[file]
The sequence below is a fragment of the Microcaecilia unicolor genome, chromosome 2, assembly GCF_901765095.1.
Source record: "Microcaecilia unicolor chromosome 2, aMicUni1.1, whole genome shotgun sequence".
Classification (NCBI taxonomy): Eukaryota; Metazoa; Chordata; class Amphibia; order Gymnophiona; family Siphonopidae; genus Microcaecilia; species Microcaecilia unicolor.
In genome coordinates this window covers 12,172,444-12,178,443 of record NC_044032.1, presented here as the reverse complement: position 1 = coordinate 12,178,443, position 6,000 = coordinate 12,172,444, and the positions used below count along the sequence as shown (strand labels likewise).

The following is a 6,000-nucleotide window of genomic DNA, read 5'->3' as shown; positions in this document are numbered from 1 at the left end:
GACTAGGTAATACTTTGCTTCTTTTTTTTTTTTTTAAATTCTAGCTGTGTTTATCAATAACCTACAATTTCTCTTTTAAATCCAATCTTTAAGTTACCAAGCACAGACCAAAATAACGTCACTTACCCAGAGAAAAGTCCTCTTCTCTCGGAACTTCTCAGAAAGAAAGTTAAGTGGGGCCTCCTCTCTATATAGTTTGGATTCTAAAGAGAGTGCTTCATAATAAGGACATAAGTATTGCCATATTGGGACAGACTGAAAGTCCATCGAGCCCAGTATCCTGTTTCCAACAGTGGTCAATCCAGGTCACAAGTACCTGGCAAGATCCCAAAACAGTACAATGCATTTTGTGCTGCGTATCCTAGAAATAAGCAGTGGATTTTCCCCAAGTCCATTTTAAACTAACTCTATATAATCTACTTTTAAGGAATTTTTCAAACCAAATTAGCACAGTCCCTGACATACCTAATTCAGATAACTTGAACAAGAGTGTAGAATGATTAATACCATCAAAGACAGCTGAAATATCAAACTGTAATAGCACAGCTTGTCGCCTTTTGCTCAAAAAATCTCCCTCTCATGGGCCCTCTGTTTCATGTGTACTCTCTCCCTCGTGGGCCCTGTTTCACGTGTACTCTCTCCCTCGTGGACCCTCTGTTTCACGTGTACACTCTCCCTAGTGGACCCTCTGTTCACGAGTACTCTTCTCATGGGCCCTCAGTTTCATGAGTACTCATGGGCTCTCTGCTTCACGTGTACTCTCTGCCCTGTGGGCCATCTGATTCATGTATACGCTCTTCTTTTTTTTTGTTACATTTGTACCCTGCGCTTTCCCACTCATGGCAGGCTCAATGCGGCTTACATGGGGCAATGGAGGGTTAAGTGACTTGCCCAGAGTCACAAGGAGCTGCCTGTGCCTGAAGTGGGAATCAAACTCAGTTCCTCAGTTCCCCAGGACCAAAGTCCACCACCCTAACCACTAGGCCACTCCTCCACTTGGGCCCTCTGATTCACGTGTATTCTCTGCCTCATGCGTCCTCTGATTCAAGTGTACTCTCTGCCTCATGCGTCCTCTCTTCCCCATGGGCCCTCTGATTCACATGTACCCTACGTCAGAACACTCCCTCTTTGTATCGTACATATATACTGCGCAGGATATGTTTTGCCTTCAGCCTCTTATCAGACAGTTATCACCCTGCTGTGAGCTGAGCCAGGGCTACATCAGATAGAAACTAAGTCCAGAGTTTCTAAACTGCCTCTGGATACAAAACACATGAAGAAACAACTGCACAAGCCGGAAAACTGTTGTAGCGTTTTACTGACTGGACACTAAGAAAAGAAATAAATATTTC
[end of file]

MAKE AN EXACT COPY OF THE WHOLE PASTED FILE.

The sequence below is a fragment of the Microcaecilia unicolor genome, chromosome 2, assembly GCF_901765095.1.
Source record: "Microcaecilia unicolor chromosome 2, aMicUni1.1, whole genome shotgun sequence".
Classification (NCBI taxonomy): Eukaryota; Metazoa; Chordata; class Amphibia; order Gymnophiona; family Siphonopidae; genus Microcaecilia; species Microcaecilia unicolor.
In genome coordinates this window covers 12,172,444-12,178,443 of record NC_044032.1, presented here as the reverse complement: position 1 = coordinate 12,178,443, position 6,000 = coordinate 12,172,444, and the positions used below count along the sequence as shown (strand labels likewise).

The following is a 6,000-nucleotide window of genomic DNA, read 5'->3' as shown; positions in this document are numbered from 1 at the left end:
GACTAGGTAATACTTTGCTTCTTTTTTTTTTTTTTAAATTCTAGCTGTGTTTATCAATAACCTACAATTTCTCTTTTAAATCCAATCTTTAAGTTACCAAGCACAGACCAAAATAACGTCACTTACCCAGAGAAAAGTCCTCTTCTCTCGGAACTTCTCAGAAAGAAAGTTAAGTGGGGCCTCCTCTCTATATAGTTTGGATTCTAAAGAGAGTGCTTCATAATAAGGACATAAGTATTGCCATATTGGGACAGACTGAAAGTCCATCGAGCCCAGTATCCTGTTTCCAACAGTGGTCAATCCAGGTCACAAGTACCTGGCAAGATCCCAAAACAGTACAATGCATTTTGTGCTGCGTATCCTAGAAATAAGCAGTGGATTTTCCCCAAGTCCATTTTAAACTAACTCTATATAATCTACTTTTAAGGAATTTTTCAAACCAAATTAGCACAGTCCCTGACATACCTAATTCAGATAACTTGAACAAGAGTGTAGAATGATTAATACCATCAAAGACAGCTGAAATATCAAACTGTAATAGCACAGCTTGTCGCCTTTTGCTCAAAAAATCTCCCTCTCATGGGCCCTCTGTTTCATGTGTACTCTCTCCCTCGTGGGCCCTGTTTCACGTGTACTCTCTCCCTCGTGGACCCTCTGTTTCACGTGTACACTCTCCCTAGTGGACCCTCTGTTCACGAGTACTCTTCTCATGGGCCCTCAGTTTCATGAGTACTCATGGGCTCTCTGCTTCACGTGTACTCTCTGCCCTGTGGGCCATCTGATTCATGTATACGCTCTTCTTTTTTTTTGTTACATTTGTACCCTGCGCTTTCCCACTCATGGCAGGCTCAATGCGGCTTACATGGGGCAATGGAGGGTTAAGTGACTTGCCCAGAGTCACAAGGAGCTGCCTGTGCCTGAAGTGGGAATCAAACTCAGTTCCTCAGTTCCCCAGGACCAAAGTCCACCACCCTAACCACTAGGCCACTCCTCCACTTGGGCCCTCTGATTCACGTGTATTCTCTGCCTCATGCGTCCTCTGATTCAAGTGTACTCTCTGCCTCATGCGTCCTCTCTTCCCCATGGGCCCTCTGATTCACATGTACCCTACGTCAGAACACTCCCTCTTTGTATCGTACATATATACTGCGCAGGATATGTTTTGCCTTCAGCCTCTTATCAGACAGTTATCACCCTGCTGTGAGCTGAGCCAGGGCTACATCAGATAGAAACTAAGTCCAGAGTTTCTAAACTGCCTCTGGATACAAAACACATGAAGAAACAACTGCACAAGCCGGAAAACTGTTGTAGCGTTTTACTGACTGGACACTAAGAAAAGAAATAAATATTTC